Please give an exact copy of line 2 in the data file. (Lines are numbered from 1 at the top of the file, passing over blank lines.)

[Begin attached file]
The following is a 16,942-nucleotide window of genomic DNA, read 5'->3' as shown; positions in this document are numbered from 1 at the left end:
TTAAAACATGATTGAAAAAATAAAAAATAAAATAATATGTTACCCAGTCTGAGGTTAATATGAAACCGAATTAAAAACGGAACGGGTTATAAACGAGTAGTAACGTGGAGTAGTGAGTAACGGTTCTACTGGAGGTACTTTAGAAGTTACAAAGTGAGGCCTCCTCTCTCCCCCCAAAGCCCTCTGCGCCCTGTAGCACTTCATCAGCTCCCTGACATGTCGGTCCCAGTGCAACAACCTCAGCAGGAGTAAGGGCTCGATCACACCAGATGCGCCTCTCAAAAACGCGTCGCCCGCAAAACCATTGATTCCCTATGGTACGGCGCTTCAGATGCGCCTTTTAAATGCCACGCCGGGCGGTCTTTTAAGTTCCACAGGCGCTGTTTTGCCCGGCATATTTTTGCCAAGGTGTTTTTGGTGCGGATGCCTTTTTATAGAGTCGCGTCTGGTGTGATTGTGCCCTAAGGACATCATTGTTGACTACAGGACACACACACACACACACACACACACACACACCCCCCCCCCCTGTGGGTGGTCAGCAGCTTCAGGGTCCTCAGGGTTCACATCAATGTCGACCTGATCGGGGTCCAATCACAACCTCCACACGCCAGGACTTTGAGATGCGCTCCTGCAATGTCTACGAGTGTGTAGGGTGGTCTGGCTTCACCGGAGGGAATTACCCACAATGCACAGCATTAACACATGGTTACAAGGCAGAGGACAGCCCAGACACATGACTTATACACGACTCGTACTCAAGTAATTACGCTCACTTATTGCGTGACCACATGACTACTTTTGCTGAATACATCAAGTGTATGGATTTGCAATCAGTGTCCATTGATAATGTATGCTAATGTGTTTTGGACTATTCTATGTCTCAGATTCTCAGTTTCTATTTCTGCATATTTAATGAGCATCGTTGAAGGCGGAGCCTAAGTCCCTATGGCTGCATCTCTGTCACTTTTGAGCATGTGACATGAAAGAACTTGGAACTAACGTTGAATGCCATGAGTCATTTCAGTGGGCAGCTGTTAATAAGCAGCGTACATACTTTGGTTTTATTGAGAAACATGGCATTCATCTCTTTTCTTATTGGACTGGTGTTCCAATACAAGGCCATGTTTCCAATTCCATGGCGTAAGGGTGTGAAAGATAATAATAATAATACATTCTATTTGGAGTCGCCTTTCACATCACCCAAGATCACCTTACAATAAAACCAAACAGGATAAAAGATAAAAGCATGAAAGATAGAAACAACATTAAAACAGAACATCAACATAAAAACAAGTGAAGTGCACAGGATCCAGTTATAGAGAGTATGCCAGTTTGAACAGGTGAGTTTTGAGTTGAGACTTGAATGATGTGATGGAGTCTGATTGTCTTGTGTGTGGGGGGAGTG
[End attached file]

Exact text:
TTAAAACATGATTGAAAAAATAAAAAATAAAATAATATGTTACCCAGTCTGAGGTTAATATGAAACCGAATTAAAAACGGAACGGGTTATAAACGAGTAGTAACGTGGAGTAGTGAGTAACGGTTCTACTGGAGGTACTTTAGAAGTTACAAAGTGAGGCCTCCTCTCTCCCCCCAAAGCCCTCTGCGCCCTGTAGCACTTCATCAGCTCCCTGACATGTCGGTCCCAGTGCAACAACCTCAGCAGGAGTAAGGGCTCGATCACACCAGATGCGCCTCTCAAAAACGCGTCGCCCGCAAAACCATTGATTCCCTATGGTACGGCGCTTCAGATGCGCCTTTTAAATGCCACGCCGGGCGGTCTTTTAAGTTCCACAGGCGCTGTTTTGCCCGGCATATTTTTGCCAAGGTGTTTTTGGTGCGGATGCCTTTTTATAGAGTCGCGTCTGGTGTGATTGTGCCCTAAGGACATCATTGTTGACTACAGGACACACACACACACACACACACACACACACACCCCCCCCCCCTGTGGGTGGTCAGCAGCTTCAGGGTCCTCAGGGTTCACATCAATGTCGACCTGATCGGGGTCCAATCACAACCTCCACACGCCAGGACTTTGAGATGCGCTCCTGCAATGTCTACGAGTGTGTAGGGTGGTCTGGCTTCACCGGAGGGAATTACCCACAATGCACAGCATTAACACATGGTTACAAGGCAGAGGACAGCCCAGACACATGACTTATACACGACTCGTACTCAAGTAATTACGCTCACTTATTGCGTGACCACATGACTACTTTTGCTGAATACATCAAGTGTATGGATTTGCAATCAGTGTCCATTGATAATGTATGCTAATGTGTTTTGGACTATTCTATGTCTCAGATTCTCAGTTTCTATTTCTGCATATTTAATGAGCATCGTTGAAGGCGGAGCCTAAGTCCCTATGGCTGCATCTCTGTCACTTTTGAGCATGTGACATGAAAGAACTTGGAACTAACGTTGAATGCCATGAGTCATTTCAGTGGGCAGCTGTTAATAAGCAGCGTACATACTTTGGTTTTATTGAGAAACATGGCATTCATCTCTTTTCTTATTGGACTGGTGTTCCAATACAAGGCCATGTTTCCAATTCCATGGCGTAAGGGTGTGAAAGATAATAATAATAATACATTCTATTTGGAGTCGCCTTTCACATCACCCAAGATCACCTTACAATAAAACCAAACAGGATAAAAGATAAAAGCATGAAAGATAGAAACAACATTAAAACAGAACATCAACATAAAAACAAGTGAAGTGCACAGGATCCAGTTATAGAGAGTATGCCAGTTTGAACAGGTGAGTTTTGAGTTGAGACTTGAATGATGTGATGGAGTCTGATTGTCTTGTGTGTGGGGGGAGTG